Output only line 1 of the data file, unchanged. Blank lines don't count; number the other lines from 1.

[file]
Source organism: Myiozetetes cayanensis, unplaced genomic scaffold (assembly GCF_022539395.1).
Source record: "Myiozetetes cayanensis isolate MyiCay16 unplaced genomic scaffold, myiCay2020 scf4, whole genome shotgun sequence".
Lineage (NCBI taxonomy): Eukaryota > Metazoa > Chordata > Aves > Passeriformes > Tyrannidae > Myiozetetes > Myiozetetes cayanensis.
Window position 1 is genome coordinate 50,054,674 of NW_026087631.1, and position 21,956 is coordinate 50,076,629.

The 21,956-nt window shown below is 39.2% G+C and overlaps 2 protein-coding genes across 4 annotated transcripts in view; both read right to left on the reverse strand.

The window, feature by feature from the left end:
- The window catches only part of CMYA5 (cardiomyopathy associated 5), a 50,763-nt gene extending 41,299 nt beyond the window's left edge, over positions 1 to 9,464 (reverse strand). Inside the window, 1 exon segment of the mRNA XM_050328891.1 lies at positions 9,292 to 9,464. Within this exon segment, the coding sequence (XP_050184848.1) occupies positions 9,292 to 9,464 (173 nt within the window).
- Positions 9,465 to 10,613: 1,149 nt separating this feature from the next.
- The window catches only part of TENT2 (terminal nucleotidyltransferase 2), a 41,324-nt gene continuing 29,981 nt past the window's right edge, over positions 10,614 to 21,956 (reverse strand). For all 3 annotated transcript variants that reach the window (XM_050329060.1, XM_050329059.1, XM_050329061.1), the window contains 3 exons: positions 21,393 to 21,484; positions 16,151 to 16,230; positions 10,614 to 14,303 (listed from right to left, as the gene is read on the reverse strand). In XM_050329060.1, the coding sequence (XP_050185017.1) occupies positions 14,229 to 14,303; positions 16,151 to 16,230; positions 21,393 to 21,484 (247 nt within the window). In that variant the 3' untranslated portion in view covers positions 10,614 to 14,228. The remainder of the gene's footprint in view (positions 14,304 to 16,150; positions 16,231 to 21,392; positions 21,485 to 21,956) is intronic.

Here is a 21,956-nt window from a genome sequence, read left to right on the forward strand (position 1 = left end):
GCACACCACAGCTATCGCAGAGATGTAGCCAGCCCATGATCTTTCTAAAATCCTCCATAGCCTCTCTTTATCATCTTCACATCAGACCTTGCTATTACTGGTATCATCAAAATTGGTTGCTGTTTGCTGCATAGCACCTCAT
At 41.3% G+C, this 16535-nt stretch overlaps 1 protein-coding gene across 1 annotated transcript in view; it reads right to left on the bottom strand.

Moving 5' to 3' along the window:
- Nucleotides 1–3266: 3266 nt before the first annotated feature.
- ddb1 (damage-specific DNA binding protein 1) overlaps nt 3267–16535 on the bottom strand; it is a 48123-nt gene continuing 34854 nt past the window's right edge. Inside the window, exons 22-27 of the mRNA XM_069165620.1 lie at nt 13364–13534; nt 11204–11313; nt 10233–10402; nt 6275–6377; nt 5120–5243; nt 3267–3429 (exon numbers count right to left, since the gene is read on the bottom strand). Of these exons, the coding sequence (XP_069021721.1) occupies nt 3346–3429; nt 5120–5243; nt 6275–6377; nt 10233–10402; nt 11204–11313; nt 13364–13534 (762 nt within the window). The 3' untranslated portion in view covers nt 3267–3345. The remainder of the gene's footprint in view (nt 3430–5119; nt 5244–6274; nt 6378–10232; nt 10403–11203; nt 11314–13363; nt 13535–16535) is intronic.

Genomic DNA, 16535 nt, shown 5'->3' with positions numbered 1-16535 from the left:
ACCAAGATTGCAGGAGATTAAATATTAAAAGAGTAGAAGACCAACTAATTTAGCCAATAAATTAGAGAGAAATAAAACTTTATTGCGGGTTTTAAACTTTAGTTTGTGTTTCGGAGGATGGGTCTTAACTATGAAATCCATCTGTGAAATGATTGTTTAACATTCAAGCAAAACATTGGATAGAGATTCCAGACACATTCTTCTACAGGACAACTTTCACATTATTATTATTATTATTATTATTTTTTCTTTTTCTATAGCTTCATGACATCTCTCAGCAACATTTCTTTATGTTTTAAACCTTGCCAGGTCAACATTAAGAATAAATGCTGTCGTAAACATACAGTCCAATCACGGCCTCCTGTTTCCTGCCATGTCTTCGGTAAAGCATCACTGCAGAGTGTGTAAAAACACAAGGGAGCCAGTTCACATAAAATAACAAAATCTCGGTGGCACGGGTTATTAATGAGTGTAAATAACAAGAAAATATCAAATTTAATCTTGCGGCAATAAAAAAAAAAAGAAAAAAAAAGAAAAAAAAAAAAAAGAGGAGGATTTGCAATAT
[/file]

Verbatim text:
Source organism: Myiozetetes cayanensis, unplaced genomic scaffold (assembly GCF_022539395.1).